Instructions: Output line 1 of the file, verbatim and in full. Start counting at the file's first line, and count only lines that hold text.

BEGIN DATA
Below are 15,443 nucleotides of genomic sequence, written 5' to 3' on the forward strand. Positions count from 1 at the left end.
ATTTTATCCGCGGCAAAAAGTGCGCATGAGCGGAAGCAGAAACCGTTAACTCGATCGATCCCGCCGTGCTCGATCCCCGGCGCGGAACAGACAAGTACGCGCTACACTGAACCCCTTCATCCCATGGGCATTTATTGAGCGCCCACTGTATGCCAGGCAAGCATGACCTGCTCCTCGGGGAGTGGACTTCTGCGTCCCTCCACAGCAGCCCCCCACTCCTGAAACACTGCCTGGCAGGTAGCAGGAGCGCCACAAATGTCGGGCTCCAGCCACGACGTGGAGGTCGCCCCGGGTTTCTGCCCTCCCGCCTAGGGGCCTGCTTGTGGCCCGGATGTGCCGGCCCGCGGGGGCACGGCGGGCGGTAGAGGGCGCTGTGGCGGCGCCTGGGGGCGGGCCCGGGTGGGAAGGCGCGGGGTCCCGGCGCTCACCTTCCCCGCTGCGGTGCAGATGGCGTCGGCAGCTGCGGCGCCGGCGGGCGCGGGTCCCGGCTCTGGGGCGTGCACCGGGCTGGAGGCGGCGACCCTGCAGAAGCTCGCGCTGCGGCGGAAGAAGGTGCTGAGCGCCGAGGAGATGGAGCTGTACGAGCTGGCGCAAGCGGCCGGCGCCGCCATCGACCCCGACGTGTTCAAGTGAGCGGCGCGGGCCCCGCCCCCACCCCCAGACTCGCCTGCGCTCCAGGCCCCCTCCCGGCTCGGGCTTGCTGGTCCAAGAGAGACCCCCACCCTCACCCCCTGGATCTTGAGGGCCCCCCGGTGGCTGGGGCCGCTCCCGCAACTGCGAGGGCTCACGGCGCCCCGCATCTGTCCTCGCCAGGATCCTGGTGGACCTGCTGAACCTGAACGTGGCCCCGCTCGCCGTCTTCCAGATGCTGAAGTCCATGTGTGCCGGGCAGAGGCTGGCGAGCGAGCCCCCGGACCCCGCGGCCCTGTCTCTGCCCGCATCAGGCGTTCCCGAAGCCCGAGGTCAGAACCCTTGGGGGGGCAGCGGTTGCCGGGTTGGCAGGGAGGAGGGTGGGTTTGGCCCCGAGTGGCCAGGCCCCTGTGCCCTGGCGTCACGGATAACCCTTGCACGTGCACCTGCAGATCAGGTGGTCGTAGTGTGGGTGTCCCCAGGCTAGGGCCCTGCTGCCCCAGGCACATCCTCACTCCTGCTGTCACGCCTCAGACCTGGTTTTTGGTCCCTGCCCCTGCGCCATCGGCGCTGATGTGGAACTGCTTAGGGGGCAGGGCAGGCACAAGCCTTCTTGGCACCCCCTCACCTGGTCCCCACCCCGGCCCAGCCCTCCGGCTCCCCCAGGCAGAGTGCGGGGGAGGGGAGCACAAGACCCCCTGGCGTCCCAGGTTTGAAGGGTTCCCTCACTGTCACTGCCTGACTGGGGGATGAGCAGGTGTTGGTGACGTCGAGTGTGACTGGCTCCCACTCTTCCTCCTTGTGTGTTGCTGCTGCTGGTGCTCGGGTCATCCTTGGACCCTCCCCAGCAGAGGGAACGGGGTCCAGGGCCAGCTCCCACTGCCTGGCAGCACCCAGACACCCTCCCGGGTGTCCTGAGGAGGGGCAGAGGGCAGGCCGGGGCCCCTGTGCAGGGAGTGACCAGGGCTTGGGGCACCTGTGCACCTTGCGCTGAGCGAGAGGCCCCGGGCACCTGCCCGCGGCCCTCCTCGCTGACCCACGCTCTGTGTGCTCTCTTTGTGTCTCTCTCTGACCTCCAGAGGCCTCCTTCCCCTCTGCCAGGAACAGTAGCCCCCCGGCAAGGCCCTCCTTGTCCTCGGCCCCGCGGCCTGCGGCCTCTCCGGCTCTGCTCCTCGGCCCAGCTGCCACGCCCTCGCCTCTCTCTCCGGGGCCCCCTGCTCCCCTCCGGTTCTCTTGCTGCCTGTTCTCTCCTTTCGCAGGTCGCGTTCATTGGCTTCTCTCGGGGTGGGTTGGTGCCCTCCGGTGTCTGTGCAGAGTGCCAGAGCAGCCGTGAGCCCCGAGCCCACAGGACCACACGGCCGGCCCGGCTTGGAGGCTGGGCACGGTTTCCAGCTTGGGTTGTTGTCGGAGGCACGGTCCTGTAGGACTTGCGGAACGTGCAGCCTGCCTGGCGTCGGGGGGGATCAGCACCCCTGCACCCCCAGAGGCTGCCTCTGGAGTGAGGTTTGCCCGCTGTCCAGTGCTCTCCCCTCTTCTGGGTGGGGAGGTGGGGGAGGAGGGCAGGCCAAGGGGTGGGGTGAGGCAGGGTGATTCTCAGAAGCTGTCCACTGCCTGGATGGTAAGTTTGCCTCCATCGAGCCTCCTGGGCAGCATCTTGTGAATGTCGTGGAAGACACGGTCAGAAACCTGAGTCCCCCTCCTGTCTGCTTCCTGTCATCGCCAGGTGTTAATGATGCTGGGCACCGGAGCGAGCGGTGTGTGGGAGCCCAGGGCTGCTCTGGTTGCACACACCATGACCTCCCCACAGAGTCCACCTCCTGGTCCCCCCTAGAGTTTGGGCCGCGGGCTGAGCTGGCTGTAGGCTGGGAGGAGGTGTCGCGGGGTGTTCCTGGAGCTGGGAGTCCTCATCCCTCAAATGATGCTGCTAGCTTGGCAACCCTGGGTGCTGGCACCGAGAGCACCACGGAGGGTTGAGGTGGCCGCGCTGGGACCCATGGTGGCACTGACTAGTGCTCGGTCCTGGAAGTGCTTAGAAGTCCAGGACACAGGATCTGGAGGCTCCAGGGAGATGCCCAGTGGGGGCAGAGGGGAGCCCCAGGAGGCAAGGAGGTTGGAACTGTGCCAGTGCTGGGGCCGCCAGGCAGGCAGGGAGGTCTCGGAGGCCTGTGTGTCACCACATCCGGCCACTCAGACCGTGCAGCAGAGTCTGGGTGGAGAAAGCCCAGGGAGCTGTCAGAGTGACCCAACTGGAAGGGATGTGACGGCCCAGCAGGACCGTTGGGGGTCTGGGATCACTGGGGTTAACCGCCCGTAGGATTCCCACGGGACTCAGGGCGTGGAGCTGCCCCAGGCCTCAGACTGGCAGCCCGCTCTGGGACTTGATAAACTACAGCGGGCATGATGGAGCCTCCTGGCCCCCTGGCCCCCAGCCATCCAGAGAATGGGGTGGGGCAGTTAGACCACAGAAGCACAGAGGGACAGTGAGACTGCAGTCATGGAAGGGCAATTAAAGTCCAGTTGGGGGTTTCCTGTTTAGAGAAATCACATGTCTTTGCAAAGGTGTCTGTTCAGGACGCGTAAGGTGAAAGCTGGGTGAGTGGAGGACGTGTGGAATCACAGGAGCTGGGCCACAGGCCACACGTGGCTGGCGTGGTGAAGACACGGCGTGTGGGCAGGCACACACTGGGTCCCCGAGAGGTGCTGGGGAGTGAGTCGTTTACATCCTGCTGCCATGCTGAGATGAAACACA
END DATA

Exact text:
Below are 15,443 nucleotides of genomic sequence, written 5' to 3' on the forward strand. Positions count from 1 at the left end.